The Buffalo Sabres have been a complete mess in the 2013-2014 NHL season, accumulating just nine points in 20 games, and it cost general manager Darcy Regier and head coach Ron Rolston their jobs Wednesday, with Sabres legend Pat Lafontaine taking over as President of Hockey Operations and Ted Nolan assuming head coaching duties. Scott Cullen looks at the state of a team for which things can only look up.
Last season, the Sabres finished with 48 points in 48 games, finishing 22nd out of 30 teams; not nearly good enough for the playoffs, but not utterly disastrous, which means not bad enough to secure a premium pick at the top of the first round. They traded veteran winger Jason Pominville and defenceman Jordan Leopold during the season, but seven of their top eight scorers were returning for the 2013-2014 season.
Even so, the Sabres ranked 29th in my preseason Power Rankings, with not enough proven talent, aside from left winger Thomas Vanek and goaltender Ryan Miller who, as pending unrestricted free agents, were prime candidates for trade.
Of course, Vanek was traded, to the New York Islanders and the Sabres received a quality package in return, but it is a curious turn of events to allow Darcy Regier to oversee the start of a rebuilding process and take responsibility for trading the club's best player, only to clean house in the front office two-and-a-half weeks later.
Now, this doesn't mean that people shouldn't have been fired (On XM NHL Network Radio last Friday, I said that Rolston was my pick to be the next coach canned). The Sabres have been unabashedly terrible. They have one regulation win in 20 games and that was in a game at Florida in which they were outshot 45-21 by the Panthers, a team that sits a lofty 28th in the NHL standings.
The Sabres have the worst puck possession stats in the league, by a sizeable margin and, given these poor underlying conditions, will need patience in order to develop a roster that is consistently competitive because they can't even argue that they've been especially unlucky to have this poor record.
Matt Moulson, a pending unrestricted free agent who was acquired as part of the package in exchange for Vanek, has 17 points in 18 games with the Islanders and Sabres, and Cody Hodgson has 15 points in 20 games; they are the only Sabres with more than 10 points through the first 20 games of the season.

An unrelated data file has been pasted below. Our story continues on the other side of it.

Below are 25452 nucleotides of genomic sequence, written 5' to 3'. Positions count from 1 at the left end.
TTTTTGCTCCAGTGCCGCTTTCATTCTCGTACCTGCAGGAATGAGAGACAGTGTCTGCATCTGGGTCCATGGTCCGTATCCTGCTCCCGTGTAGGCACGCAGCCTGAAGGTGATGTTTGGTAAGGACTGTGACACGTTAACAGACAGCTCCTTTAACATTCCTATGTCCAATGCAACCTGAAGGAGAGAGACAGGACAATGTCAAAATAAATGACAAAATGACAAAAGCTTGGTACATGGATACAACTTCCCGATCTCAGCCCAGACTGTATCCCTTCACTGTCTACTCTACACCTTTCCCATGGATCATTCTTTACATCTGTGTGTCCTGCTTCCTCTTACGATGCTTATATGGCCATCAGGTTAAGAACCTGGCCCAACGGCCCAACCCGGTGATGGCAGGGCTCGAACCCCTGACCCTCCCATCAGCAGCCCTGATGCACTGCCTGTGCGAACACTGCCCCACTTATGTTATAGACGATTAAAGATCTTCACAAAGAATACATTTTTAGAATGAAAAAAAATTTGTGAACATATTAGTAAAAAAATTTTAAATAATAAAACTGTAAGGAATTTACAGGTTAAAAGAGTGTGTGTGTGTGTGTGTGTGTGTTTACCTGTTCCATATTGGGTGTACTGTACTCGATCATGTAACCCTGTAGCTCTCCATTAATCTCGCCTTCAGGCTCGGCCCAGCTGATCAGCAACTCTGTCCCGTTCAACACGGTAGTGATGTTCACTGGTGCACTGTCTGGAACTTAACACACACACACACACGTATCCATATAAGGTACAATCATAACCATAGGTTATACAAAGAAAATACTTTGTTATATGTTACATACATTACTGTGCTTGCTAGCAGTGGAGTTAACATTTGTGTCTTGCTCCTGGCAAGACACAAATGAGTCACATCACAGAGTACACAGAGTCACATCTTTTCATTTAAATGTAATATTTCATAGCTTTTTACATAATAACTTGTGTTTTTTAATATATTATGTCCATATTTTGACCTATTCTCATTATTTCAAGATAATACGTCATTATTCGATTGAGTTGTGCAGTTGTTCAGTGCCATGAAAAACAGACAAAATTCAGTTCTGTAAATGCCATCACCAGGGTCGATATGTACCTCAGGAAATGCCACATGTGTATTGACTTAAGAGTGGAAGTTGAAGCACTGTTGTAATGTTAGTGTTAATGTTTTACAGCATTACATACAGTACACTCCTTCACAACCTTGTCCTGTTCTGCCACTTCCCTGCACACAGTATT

These are the skaters at the top of Buffalo's pay scale:
RW Drew Stafford, who has a $4-million cap hit, has two goals and six points. A three-time 20-goal scorer, Stafford topped out with 31 goals in 62 games as recently as 2010-2011.
LW Ville Leino, a $4.5-million cap hit through 2016-2017, has one point in eight games and has been a healthy scratch even when he's not injured.
D Christian Ehrhoff, signed through 2020-2021 at a $4-million cap hit, has four assists in 19 games. He's not playing poorly, but isn't good enough to be a difference-maker on a bad club.
D Tyler Myers, inked through 2018-2019 for $5.5-million per, has four points and is minus-9. His play has declined dramatically since his impressive rookie campaign of 2009-2010.
No team can generate positive results in a salary cap league when their highest-paid players are so unproductive.
The highest-paid player remaining in Buffalo is G Ryan Miller, who has a $6.25-million cap hit on a contract that expires at season's end. Miller has a .916 save percentage, pretty much his standard since 2010-2011, and good enough that he will likely hold some appeal on the trade market when the time finally comes to move out a 33-year-old who is not a fit for a team at this level of rebuilding. Once Miller is moved, that would be right down to the foundation.
Is there hope for the future? Sure, eventually.
The Sabres have given substantial playing time to young players this season.
Teenage defencemen Rasmus Ristolainen and Nikita Zadorov have played more than 17 minutes per game, immediately after they were drafted in 2013 and 21-year-old rookie Mark Pysyk plays 21 minutes per game on the blueline, ranking third behind Ehrhoff and Myers. As the experience with Myers has shown, there is not necessarily a linear path from teen NHL defenceman to future NHL star, so even if the young defencemen pan out, there is some risk and it should take time before they can be counted on to anchor the unit.